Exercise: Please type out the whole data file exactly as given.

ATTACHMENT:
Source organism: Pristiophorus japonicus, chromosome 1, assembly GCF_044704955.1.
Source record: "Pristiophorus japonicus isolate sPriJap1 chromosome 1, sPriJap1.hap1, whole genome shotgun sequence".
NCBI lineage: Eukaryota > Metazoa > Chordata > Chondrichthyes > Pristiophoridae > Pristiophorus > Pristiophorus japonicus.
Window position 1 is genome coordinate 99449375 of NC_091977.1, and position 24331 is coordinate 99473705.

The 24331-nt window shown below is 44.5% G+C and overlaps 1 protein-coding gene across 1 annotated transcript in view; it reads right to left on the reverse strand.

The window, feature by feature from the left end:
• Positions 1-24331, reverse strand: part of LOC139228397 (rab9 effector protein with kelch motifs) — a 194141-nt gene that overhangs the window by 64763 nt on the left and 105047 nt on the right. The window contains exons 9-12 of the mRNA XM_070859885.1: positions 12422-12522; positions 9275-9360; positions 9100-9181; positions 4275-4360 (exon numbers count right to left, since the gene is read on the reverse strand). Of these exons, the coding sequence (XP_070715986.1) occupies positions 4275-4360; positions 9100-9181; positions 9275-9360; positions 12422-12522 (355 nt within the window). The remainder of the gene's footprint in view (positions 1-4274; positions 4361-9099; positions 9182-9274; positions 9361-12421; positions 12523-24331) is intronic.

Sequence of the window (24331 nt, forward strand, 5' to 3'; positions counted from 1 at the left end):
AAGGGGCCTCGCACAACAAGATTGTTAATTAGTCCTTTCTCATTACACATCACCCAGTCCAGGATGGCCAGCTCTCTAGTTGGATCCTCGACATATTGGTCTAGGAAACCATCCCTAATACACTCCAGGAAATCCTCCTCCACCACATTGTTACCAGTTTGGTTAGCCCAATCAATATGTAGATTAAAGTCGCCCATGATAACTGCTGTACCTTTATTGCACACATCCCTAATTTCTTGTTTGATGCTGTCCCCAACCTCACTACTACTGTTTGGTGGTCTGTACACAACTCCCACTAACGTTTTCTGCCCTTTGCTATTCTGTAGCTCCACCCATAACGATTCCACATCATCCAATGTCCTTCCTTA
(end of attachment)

Source organism: Pristiophorus japonicus, chromosome 1, assembly GCF_044704955.1.
Source record: "Pristiophorus japonicus isolate sPriJap1 chromosome 1, sPriJap1.hap1, whole genome shotgun sequence".
NCBI lineage: Eukaryota > Metazoa > Chordata > Chondrichthyes > Pristiophoridae > Pristiophorus > Pristiophorus japonicus.
Window position 1 is genome coordinate 99449375 of NC_091977.1, and position 24331 is coordinate 99473705.

The 24331-nt window shown below is 44.5% G+C and overlaps 1 protein-coding gene across 1 annotated transcript in view; it reads right to left on the reverse strand.

The window, feature by feature from the left end:
• Positions 1-24331, reverse strand: part of LOC139228397 (rab9 effector protein with kelch motifs) — a 194141-nt gene that overhangs the window by 64763 nt on the left and 105047 nt on the right. The window contains exons 9-12 of the mRNA XM_070859885.1: positions 12422-12522; positions 9275-9360; positions 9100-9181; positions 4275-4360 (exon numbers count right to left, since the gene is read on the reverse strand). Of these exons, the coding sequence (XP_070715986.1) occupies positions 4275-4360; positions 9100-9181; positions 9275-9360; positions 12422-12522 (355 nt within the window). The remainder of the gene's footprint in view (positions 1-4274; positions 4361-9099; positions 9182-9274; positions 9361-12421; positions 12523-24331) is intronic.

Sequence of the window (24331 nt, forward strand, 5' to 3'; positions counted from 1 at the left end):
AAGGGGCCTCGCACAACAAGATTGTTAATTAGTCCTTTCTCATTACACATCACCCAGTCCAGGATGGCCAGCTCTCTAGTTGGATCCTCGACATATTGGTCTAGGAAACCATCCCTAATACACTCCAGGAAATCCTCCTCCACCACATTGTTACCAGTTTGGTTAGCCCAATCAATATGTAGATTAAAGTCGCCCATGATAACTGCTGTACCTTTATTGCACACATCCCTAATTTCTTGTTTGATGCTGTCCCCAACCTCACTACTACTGTTTGGTGGTCTGTACACAACTCCCACTAACGTTTTCTGCCCTTTGCTATTCTGTAGCTCCACCCATAACGATTCCACATCATCCAATGTCCTTCCTTA